Former track star sought in fatal road rage incident:[SOUTH PINELLAS Edition]
SHANNON COLAVECCHIO-VAN SICKLER, SAUNDRA AMRHEIN. St. Petersburg Times. St. Petersburg, Fla.: Jun 5, 2004. pg. 1.B
Full Text (931 words)
Copyright Times Publishing Co. Jun 5, 2004
A former Pinellas high school track star who once dreamed of representing the United States at the Olympics is being sought in a deadly road rage incident in Tampa early Friday.
Police say 26-year-old Jarrish Kinte Outlaw of St. Petersburg rammed a motorcyclist with his Honda Civic, sending Ronald Eugene Bell crashing to his death on a sidewalk.
Outlaw fled the scene in Seminole Heights. Once one of the top- ranked high school hurdlers in the nation, he now is being sought for vehicular homicide and leaving the scene of a crash involving death.
Bell, 29, was on his way home to his wife and three children after attending a motorcycle event in Ybor City.
Police said it appeared Outlaw and Bell had a dispute just before 3:30 a.m.
Outlaw became upset with Bell's driving and argued with him at a red light, police said. Words were exchanged, and Bell sped away on his Yamaha, with Outlaw in pursuit.
Bell's relatives offered a different version of events, based on what they said they were told by Bell's cousin, who was a passenger on the motorcycle.
Christopher Bell, a younger brother of Ronald Bell, said Bell and the cousin were on the motorcycle at 22nd Street and Hillsborough Avenue when Outlaw drove up and challenged them to a race.
"My brother didn't want to race, but the car would not let him be," said Christopher Bell. "He wouldn't let my brother get by."
Tampa police spokesman Capt. Bob Guidara said Outlaw chased after Bell as he traveled west on Powhatan Avenue.
At some point, Bell's cousin got off the motorcycle. When Bell approached Nebraska Avenue, he slowed down and the Honda hit the back of his Yamaha, according to police.
The impact sent the motorcycle crashing through a wooden fence and into the pond of a two-story blue house at the southwest corner of Powhatan and Nebraska.
Bell landed on the sidewalk at the corner, his helmet still on, said Doug Wood, who lives in the house.
"I heard all this screaming, and then I saw the body on the sidewalk and ran over," Wood said. "He had a real light pulse when I first checked him, but he just never moved."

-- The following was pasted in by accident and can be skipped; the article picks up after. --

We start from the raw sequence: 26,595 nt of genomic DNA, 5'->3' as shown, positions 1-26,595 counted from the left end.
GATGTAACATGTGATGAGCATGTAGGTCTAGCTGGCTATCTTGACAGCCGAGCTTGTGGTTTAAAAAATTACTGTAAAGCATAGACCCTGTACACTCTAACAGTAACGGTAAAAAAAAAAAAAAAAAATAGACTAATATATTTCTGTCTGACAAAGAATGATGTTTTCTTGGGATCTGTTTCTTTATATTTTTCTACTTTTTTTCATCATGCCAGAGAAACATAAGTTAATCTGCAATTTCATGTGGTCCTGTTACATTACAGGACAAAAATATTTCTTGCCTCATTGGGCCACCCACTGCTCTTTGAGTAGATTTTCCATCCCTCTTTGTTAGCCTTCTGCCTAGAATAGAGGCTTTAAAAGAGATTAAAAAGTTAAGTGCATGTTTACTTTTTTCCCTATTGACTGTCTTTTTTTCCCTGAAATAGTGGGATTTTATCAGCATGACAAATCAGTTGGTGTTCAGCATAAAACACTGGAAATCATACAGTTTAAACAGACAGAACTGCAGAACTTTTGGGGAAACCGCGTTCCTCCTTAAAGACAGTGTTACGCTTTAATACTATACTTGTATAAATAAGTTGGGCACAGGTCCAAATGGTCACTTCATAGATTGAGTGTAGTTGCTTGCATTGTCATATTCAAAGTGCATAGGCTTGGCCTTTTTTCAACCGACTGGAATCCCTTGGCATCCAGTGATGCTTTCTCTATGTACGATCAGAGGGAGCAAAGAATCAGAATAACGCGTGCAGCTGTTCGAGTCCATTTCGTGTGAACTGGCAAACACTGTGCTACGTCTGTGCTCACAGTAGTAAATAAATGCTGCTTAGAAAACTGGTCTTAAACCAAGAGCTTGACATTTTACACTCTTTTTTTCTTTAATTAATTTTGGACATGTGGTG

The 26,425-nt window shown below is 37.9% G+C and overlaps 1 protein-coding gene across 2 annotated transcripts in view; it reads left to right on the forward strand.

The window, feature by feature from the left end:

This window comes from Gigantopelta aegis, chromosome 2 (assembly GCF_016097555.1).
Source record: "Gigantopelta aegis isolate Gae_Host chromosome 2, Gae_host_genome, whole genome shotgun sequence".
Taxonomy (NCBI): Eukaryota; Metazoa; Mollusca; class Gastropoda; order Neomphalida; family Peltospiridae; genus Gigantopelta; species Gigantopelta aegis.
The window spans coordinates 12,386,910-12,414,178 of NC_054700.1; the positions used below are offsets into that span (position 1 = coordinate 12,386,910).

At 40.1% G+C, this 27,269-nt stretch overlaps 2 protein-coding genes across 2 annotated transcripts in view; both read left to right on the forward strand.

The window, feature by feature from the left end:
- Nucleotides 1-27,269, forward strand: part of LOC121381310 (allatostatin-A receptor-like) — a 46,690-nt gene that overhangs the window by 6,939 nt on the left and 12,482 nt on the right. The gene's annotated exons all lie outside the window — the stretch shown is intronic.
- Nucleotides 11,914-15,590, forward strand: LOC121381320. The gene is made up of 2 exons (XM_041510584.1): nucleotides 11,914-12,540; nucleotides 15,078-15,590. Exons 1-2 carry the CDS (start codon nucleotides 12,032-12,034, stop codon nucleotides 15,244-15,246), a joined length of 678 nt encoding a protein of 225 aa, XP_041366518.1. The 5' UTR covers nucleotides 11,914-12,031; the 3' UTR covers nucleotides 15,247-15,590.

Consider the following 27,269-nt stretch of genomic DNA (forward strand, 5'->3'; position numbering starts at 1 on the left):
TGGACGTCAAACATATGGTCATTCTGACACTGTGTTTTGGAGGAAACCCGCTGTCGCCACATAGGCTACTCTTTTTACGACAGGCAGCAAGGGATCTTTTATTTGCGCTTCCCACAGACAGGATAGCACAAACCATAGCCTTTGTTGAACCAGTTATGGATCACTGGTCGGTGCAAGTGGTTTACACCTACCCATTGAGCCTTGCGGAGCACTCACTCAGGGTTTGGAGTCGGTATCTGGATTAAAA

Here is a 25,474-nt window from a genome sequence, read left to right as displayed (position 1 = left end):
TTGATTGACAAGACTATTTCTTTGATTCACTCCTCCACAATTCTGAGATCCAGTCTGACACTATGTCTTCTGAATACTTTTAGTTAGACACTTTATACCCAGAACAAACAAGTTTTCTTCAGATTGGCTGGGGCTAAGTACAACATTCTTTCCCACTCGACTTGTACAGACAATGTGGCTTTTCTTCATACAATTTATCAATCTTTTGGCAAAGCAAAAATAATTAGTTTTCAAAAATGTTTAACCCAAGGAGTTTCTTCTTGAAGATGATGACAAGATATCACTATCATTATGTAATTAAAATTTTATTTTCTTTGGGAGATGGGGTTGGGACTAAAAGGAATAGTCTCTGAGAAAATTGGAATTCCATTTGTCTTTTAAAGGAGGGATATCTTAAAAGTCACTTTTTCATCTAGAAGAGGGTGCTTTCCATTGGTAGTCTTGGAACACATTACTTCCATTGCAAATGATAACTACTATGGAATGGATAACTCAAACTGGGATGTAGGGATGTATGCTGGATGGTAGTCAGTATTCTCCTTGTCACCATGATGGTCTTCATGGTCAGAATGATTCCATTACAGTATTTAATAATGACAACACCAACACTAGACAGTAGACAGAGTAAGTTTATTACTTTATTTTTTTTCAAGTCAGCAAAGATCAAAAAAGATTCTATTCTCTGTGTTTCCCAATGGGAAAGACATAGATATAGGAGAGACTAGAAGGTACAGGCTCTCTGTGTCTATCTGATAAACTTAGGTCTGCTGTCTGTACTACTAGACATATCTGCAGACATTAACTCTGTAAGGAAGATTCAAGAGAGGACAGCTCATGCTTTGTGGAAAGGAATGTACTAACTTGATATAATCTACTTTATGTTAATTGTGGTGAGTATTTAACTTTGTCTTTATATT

The Honda slammed into a utility pole. It came to rest just outside the fence bordering Wood's side yard.
Police and witnesses say Outlaw ran off, leaving behind his two passengers, 22-year-old Vicki Joe Stewart of Tampa and 18-year-old Delorean Feaster of St. Petersburg. One witness said Stewart lay in the middle of Nebraska Avenue after the crash, screaming and crying.
Outlaw, a 1996 graduate from Boca Ciega High School, ran the nation's second-fastest high school time for that year in the 110- meter hurdles at the 20th Golden South Classic. That same year, he also won the state Class 5A 100 dash and 110-meter hurdles titles.
When the Times last wrote about his track achievements in 1997, Outlaw had just spent a semester at Wallace State (Ala.) Community College before moving to Jacksonville. He'd been accepted at Meridian Community College in Mississippi, where he planned to compete in track. He then planned to transfer to Florida State University.
"My long-range goal is the Olympics in Sydney, Australia, in the year 2000," he said at the time.
A woman who answered the phone Friday at Outlaw's home, 2449 26th Ave. S, identified herself as his mother. She said she didn't know where her son was.
"I'm sitting here now about to have a heart attack," she said.
Outlaw's arrest record includes charges of assault or battery on a law enforcement officer, disorderly conduct and resisting an officer without violence, for which he received two years' probation last September.
The crash closed Nebraska Avenue between Henry and Comanche avenues until about 9:30 a.m., as investigators combed the scene for witnesses and evidence.
Bell's body was removed from the sidewalk shortly after 8 a.m.
His wife, mother, brothers and aunts stood nearby, clutching tissues and clinging to each other as tears streamed down their cheeks.
A couple of hours earlier, Bell's children - Ronald E. Bell III, 11; Jahlil Bell, 6; and Nazani Bell, 7 months - had been told their father was dead.
The Bell family lived not far from the crash scene, at 3406 E Chelsea St.
"His kids are everything to him," said his wife, Tineka Sheppard- Bell, 31, who met her husband when they were high school students at Tampa Bay Tech.
Relatives said Bell was gifted with his hands and was building a business renovating homes.
On Sunday, Bell had taken the children to the state fairgrounds for motorcycle races. Sheppard-Bell said her husband had spent the last few days at their home in Belmont Heights Estates with the infant, Nazani, who was sick.
"When he left to go to Ybor, I told him to please bring home some water and wipes for the baby," she said. "That was the last thing I said."
"I just hope the proper justice is done. Because somebody killed my husband."
- Staff researcher Caryn Baird contributed to this report. Shannon Colavecchio-Van Sickler can be reached at (813) 226-3373 or [email protected]
Tineka Bell, wife of Ronald Bell, above, sits with her children, from left, Ronald Bell III, 11, Jahil Bell, 6, and Nazani Bell, 7 months. "I have to be strong for my kids," she said.